Development of foregut

6,846 views

Published on

Published in: Education
1 Comment
26 Likes
Statistics
Notes
No Downloads
Views
Total views
6,846
On SlideShare
0
From Embeds
0
Number of Embeds
47
Actions
Shares
0
Downloads
0
Comments
1
Likes
26
Embeds 0
No embeds

No notes for slide

Development of foregut

  1. 1. Development of the GIT MOHAMED ELADL
  2. 2. OBJECTIVES After completion of this session, the students should be able to 1. Relate embryonic enfolding to the formation of the primary gut tube. 2. List the parts of the primary gut tube. 3. Define the position and extent of dorsal and ventral mesenteries. 4. Describe the formation of the esophagus and lung bud. 5. Describe the rotation of the stomach. 6. Describe the formation of the Omental bursa. Pancreas. Greater omentum. 7. List the derivates of the ventral mesogastrium. 8. Discuss the rotation and recanalization of the duodenum. 9. Illustrate the formation of the primary intestinal loop. 10. Understand the formation of the physiological umbilical hernia. 11. Describe the rotation, coiling of the midgut, & retraction of herniated loops. 12. Outline the development of the cecum. 13. List the derivatives of the hindgut and cloaca. 14. Recognize the dual origin of the anal canal. 15. Congenital anomalies of the GIT development Dr M Eladl
  3. 3. DEVELOPMENT OF THE GIT  The primitive gut is formed by incorporation of yolk sac during foldings 1. Closed at its cranial end by the oropharyngeal membrane that breaks down at the stomodeum. 2. Closed at its caudal end by the cloacal membrane that breaks down at the proctodeum. Dr M Eladl
  4. 4. DEVELOPMENT OF THE GIT  The digestive tract is divided based on vascular supply into 1. Foregut: Coeliac trunk 2. Midgut: Superior Mesenteric A 3. Hindgut: Inferior Mesenteric A Dr M Eladl
  5. 5. VENTRAL AND DORSAL MESENTERIES AND THEIR FATES 1. Ventral mesentery: - Exists only in the region of the terminal part of the esophagus, the stomach, and the upper part of the duodenum. - Derived from septum transversum. - Growth of the liver divides the ventral mesentery into: - lesser omentum. - falciform ligament. Dr M Eladl
  6. 6. VENTRAL AND DORSAL MESENTERIES AND THEIR FATES 2. Dorsal mesentery: - Suspends the caudal part of the foregut, the midgut, and a major part of the hindgut from the abdominal wall. - Forms - Dorsal mesogastrium - Dorsal mesoduodenum - Dorsal mesentery of the jejunal and ileal loops forms the mesentery proper. - Dorsal mesocolon Dr M Eladl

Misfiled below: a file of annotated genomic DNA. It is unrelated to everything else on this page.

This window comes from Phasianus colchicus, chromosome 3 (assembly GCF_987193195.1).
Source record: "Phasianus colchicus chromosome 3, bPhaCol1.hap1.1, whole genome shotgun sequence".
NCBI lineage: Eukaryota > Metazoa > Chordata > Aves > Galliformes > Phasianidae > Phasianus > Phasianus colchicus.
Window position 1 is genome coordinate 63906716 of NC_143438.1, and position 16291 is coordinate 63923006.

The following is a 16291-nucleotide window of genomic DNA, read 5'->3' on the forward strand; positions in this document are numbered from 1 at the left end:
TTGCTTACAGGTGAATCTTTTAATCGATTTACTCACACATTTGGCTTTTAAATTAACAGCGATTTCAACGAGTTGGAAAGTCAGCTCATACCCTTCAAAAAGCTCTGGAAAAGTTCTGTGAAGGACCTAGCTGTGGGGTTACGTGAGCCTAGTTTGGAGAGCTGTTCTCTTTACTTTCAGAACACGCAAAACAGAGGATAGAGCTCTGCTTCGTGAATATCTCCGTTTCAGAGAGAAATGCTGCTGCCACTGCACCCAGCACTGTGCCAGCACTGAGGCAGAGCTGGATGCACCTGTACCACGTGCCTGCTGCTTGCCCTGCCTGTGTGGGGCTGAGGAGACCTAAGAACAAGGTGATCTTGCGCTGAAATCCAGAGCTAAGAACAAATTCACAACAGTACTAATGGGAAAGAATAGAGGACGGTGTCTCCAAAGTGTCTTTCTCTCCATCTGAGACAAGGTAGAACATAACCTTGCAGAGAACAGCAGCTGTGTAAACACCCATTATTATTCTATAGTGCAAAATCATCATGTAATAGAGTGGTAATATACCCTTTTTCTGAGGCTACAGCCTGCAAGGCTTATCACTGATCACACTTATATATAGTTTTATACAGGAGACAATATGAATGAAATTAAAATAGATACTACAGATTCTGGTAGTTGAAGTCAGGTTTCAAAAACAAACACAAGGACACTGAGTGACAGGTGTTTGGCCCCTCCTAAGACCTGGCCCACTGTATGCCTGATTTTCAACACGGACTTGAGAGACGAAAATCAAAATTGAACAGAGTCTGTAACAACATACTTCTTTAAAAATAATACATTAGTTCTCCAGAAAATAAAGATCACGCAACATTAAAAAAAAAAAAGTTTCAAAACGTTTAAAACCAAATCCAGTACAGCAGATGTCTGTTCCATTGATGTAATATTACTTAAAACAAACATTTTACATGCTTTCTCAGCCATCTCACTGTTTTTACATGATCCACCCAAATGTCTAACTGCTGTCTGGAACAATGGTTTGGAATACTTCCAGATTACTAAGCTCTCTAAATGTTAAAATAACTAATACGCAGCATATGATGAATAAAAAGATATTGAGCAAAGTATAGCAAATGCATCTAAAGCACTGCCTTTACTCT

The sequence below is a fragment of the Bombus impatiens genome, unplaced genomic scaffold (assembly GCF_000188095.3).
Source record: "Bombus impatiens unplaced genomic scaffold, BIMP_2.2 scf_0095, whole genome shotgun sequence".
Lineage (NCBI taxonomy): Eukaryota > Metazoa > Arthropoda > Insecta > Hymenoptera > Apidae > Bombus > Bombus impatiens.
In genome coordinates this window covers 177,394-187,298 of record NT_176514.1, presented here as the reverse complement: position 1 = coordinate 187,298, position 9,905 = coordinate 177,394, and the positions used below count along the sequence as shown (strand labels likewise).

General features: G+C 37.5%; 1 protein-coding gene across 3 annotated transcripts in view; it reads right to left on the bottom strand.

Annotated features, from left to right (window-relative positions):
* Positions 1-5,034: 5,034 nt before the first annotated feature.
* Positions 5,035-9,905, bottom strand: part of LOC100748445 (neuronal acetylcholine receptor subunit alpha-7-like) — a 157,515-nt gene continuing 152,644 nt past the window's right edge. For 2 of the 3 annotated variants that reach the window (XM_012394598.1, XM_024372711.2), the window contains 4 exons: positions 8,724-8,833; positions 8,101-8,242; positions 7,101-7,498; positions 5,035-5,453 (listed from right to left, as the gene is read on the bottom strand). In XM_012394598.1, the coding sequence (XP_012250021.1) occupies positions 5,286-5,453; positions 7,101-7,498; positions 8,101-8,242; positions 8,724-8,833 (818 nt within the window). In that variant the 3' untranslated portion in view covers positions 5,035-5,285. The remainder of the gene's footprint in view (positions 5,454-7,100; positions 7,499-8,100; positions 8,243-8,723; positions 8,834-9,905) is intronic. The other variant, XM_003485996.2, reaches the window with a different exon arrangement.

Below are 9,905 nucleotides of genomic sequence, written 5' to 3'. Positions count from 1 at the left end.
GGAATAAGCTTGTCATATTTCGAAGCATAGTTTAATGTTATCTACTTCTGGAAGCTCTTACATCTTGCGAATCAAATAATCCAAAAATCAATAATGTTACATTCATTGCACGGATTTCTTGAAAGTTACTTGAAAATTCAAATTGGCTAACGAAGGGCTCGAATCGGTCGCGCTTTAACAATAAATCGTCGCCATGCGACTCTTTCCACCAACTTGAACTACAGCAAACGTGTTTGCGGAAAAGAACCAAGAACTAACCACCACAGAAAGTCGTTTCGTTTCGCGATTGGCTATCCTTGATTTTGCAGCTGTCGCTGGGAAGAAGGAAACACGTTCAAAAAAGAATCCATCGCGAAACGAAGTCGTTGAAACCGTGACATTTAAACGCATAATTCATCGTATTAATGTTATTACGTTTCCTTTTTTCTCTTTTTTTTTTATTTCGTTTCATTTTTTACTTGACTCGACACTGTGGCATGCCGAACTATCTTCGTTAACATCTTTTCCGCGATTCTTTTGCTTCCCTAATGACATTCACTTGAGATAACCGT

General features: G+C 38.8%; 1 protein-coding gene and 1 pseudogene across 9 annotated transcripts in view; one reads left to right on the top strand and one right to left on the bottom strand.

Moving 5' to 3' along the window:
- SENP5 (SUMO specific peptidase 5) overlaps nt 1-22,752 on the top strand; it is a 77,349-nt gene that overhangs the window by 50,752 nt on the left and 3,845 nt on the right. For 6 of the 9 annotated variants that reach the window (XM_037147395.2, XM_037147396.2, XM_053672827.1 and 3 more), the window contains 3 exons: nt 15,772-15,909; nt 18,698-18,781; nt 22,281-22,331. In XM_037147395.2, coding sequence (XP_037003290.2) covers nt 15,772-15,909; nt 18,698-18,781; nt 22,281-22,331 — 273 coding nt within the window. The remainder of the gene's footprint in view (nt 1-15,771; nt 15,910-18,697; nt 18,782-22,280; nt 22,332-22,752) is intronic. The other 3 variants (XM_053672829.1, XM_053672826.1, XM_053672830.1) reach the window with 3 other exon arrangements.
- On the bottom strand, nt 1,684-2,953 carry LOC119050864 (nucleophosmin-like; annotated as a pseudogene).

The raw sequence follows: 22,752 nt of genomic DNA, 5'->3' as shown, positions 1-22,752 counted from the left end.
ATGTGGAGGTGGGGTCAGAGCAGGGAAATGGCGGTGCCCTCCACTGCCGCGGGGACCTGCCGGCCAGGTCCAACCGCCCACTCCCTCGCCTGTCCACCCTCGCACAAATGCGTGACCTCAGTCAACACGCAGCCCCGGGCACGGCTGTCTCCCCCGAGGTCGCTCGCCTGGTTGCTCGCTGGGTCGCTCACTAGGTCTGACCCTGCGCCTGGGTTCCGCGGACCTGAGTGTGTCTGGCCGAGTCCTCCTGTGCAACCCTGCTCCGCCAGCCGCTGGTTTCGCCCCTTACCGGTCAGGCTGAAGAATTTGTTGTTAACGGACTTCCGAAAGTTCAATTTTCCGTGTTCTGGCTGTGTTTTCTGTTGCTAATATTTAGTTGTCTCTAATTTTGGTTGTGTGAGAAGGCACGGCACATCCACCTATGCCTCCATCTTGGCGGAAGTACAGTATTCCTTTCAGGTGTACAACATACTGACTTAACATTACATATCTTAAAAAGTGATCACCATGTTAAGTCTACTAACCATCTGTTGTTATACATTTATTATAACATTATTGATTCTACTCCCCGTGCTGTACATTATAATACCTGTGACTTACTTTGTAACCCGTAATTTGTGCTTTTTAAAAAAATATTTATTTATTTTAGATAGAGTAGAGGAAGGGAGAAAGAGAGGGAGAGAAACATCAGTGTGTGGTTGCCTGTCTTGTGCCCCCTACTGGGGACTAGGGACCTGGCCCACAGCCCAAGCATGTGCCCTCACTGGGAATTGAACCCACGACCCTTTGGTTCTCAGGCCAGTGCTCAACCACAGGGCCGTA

7. 7. VENTRAL AND DORSAL MESENTERIES AND THEIR FATES The Dorsal mesogastrium: - Most of it forms the greater omentum - The dorsal mesogastrium between the stomach and spleen becomes the gastrosplenic ligament and the part between the spleen and kidney becomes the lienorenal (splenorenal) ligament. - The spleen remains intraperitoneal Dr M Eladl
  8. 8. DEVELOPMENT OF THE FOREGUT  Derivatives of the foregut are: 1. Primitive pharynx and its derivatives (oral cavity, pharynx, tongue, tonsils, salivary glands and upper respiratory system). 2. Lower respiratory system. 3. The esophagus and stomach. 4. Duodenum, proximal to the opening of the bile duct. 5. The liver, biliary apparatus (hepatic ducts, gall bladder, and bile duct), and pancreas.  The coeliac trunk supplies all these derivatives except: – Pharynx – Most of the oesophagus. – Respiratory tract Dr M Eladl
  9. 9. DEVELOPMENT OF THE ESOPHAGUS 1. Division of the cranial part of the foregut immediately caudal to the primitive pharynx to: Trachea (anterior) & Esophagus (posterior). 2. Initially, the esophagus is short. 3. Due to the growth and descent of the heart and lungs it elongates. 4. Temporary obliteration of the lumen occurs due to proliferation of the epithelium. 5. Recanalization of the lumen occurs by the end of the embryonic period. Dr M Eladl
  10. 10. DEVELOPMENT OF THE ESOPHAGUS Dr M Eladl 6. The epithelium and glands are derived from endoderm. 7. The striated muscle in the upper 2/3 of the oesophagus and the smooth muscles of the lower 2/3 is derived from the mesoderm.
  11. 11. ANOMALIES OF THE OESOPHAGUS 1. Esophageal atresia:  DUE TO deviation of the tracheo- esophageal septum in a posterior direction OR failure of recanalization of the oesophagus.  Features: – Associated with tracheoesophageal fistula: There is incomplete separation of the esophagus from the laryngo – tracheal tube. – Associated prematurity (about 1/3). – A fetus is unable to swallow the amniotic fluid. This results in polyhydramnios. Dr M Eladl